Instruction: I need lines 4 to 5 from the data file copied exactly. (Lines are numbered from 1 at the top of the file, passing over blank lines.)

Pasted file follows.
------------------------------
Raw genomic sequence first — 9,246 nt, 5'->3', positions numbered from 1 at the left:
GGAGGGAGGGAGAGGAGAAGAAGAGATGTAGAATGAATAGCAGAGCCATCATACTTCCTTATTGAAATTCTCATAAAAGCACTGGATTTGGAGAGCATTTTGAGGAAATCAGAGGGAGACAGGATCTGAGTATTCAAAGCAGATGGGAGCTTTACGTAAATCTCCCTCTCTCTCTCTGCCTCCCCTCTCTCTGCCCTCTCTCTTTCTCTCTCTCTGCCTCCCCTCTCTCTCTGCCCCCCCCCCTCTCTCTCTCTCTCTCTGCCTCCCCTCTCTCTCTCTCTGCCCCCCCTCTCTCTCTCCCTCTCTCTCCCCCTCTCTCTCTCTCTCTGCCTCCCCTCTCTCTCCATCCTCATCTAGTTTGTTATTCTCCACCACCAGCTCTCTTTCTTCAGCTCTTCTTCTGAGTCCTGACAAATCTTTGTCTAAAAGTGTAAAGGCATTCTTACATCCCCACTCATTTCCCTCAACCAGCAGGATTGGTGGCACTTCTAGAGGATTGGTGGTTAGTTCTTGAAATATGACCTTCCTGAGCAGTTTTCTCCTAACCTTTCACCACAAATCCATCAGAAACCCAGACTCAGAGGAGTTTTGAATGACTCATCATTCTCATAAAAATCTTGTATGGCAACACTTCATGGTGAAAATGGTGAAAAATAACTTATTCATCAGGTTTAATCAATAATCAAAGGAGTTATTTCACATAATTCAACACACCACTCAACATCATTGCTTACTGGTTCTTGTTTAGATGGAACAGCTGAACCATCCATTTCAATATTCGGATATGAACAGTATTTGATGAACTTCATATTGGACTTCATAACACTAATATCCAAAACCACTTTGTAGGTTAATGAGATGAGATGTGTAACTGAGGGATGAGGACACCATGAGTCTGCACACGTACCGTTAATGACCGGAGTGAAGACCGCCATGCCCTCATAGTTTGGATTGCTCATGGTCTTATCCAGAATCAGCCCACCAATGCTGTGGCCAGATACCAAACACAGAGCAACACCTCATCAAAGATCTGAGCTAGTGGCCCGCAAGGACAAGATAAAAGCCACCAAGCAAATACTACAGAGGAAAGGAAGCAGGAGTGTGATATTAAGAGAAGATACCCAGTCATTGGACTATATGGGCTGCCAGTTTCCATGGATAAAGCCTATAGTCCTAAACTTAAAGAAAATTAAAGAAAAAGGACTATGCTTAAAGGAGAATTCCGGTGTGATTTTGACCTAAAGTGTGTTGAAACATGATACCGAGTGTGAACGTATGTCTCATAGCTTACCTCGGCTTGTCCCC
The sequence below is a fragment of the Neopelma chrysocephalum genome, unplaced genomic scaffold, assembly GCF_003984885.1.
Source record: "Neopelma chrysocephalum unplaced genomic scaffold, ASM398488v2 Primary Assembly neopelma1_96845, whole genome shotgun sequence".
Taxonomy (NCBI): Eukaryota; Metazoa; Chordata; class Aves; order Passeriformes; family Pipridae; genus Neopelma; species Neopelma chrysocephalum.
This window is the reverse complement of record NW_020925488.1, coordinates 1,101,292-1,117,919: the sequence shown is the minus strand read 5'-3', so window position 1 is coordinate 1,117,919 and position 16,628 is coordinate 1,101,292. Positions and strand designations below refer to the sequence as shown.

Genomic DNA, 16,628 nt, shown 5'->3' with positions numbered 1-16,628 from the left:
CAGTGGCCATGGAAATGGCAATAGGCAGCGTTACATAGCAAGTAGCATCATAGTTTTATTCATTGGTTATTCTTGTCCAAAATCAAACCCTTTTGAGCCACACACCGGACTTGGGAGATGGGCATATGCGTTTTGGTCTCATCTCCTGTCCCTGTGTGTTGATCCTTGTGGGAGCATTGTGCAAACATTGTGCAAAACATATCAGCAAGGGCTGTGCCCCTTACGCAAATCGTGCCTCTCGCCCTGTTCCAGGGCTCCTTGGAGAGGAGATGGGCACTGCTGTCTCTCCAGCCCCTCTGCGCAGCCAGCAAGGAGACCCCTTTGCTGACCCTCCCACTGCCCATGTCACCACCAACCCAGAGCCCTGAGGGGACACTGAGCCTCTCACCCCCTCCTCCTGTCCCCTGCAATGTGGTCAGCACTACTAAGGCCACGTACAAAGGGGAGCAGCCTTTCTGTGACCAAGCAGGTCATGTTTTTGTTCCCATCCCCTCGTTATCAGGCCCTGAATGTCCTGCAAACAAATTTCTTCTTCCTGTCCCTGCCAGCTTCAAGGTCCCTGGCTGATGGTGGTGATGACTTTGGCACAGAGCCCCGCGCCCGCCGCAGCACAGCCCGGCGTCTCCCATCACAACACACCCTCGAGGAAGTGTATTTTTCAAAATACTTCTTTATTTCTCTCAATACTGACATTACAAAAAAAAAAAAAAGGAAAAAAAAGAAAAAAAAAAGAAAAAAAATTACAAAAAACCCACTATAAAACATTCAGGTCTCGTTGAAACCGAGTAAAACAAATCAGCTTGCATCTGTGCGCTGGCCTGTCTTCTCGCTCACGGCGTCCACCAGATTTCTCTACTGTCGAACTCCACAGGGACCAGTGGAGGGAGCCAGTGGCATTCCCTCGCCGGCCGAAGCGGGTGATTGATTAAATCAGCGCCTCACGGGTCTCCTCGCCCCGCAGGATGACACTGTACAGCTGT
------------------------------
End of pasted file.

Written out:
Source record: "Neopelma chrysocephalum unplaced genomic scaffold, ASM398488v2 Primary Assembly neopelma1_96845, whole genome shotgun sequence".
Taxonomy (NCBI): Eukaryota; Metazoa; Chordata; class Aves; order Passeriformes; family Pipridae; genus Neopelma; species Neopelma chrysocephalum.